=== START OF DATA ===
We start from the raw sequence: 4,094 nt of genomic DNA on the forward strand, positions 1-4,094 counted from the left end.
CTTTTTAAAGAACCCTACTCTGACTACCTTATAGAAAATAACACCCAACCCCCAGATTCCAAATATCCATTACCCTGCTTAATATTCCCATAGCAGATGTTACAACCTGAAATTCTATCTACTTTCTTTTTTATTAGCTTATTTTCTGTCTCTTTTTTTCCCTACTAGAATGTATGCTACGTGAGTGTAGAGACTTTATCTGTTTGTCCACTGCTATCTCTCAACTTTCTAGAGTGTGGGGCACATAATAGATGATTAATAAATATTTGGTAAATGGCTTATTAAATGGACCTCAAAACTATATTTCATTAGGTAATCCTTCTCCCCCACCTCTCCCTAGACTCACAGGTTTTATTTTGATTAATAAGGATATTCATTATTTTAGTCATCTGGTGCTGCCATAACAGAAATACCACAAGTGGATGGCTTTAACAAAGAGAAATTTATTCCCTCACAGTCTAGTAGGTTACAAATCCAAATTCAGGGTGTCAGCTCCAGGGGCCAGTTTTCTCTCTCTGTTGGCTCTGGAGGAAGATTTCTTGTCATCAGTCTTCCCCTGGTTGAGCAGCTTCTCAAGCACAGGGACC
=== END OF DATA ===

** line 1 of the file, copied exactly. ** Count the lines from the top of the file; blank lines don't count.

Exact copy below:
We start from the raw sequence: 4,094 nt of genomic DNA on the forward strand, positions 1-4,094 counted from the left end.